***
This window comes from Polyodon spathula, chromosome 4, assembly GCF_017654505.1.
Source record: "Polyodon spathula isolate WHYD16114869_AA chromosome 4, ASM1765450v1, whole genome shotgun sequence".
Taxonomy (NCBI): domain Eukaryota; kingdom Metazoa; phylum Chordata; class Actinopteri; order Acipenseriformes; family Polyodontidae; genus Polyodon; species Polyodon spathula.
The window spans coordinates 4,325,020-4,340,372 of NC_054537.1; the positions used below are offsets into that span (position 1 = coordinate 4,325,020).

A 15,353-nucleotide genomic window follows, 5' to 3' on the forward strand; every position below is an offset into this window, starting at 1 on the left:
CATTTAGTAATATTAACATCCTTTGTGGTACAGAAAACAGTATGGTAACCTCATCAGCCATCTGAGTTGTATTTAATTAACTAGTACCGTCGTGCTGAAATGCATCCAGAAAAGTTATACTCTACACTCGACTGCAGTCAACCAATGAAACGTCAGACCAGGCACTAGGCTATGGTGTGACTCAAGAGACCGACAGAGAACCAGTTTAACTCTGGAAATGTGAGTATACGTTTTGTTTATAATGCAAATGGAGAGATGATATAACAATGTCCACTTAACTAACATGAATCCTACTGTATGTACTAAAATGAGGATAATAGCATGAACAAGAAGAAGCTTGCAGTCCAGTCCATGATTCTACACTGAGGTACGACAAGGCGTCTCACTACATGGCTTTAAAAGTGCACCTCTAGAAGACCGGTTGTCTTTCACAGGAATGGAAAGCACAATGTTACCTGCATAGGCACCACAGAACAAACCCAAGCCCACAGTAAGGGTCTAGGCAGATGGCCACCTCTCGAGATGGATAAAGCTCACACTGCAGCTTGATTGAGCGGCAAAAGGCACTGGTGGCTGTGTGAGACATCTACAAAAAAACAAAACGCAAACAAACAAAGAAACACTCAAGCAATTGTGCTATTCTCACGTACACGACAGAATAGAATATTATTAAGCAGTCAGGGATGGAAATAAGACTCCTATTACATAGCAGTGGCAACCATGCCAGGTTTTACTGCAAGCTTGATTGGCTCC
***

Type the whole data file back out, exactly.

This window comes from Polyodon spathula, chromosome 4, assembly GCF_017654505.1.
Source record: "Polyodon spathula isolate WHYD16114869_AA chromosome 4, ASM1765450v1, whole genome shotgun sequence".
Taxonomy (NCBI): domain Eukaryota; kingdom Metazoa; phylum Chordata; class Actinopteri; order Acipenseriformes; family Polyodontidae; genus Polyodon; species Polyodon spathula.
The window spans coordinates 4,325,020-4,340,372 of NC_054537.1; the positions used below are offsets into that span (position 1 = coordinate 4,325,020).

A 15,353-nucleotide genomic window follows, 5' to 3' on the forward strand; every position below is an offset into this window, starting at 1 on the left:
CATTTAGTAATATTAACATCCTTTGTGGTACAGAAAACAGTATGGTAACCTCATCAGCCATCTGAGTTGTATTTAATTAACTAGTACCGTCGTGCTGAAATGCATCCAGAAAAGTTATACTCTACACTCGACTGCAGTCAACCAATGAAACGTCAGACCAGGCACTAGGCTATGGTGTGACTCAAGAGACCGACAGAGAACCAGTTTAACTCTGGAAATGTGAGTATACGTTTTGTTTATAATGCAAATGGAGAGATGATATAACAATGTCCACTTAACTAACATGAATCCTACTGTATGTACTAAAATGAGGATAATAGCATGAACAAGAAGAAGCTTGCAGTCCAGTCCATGATTCTACACTGAGGTACGACAAGGCGTCTCACTACATGGCTTTAAAAGTGCACCTCTAGAAGACCGGTTGTCTTTCACAGGAATGGAAAGCACAATGTTACCTGCATAGGCACCACAGAACAAACCCAAGCCCACAGTAAGGGTCTAGGCAGATGGCCACCTCTCGAGATGGATAAAGCTCACACTGCAGCTTGATTGAGCGGCAAAAGGCACTGGTGGCTGTGTGAGACATCTACAAAAAAACAAAACGCAAACAAACAAAGAAACACTCAAGCAATTGTGCTATTCTCACGTACACGACAGAATAGAATATTATTAAGCAGTCAGGGATGGAAATAAGACTCCTATTACATAGCAGTGGCAACCATGCCAGGTTTTACTGCAAGCTTGATTGGCTCC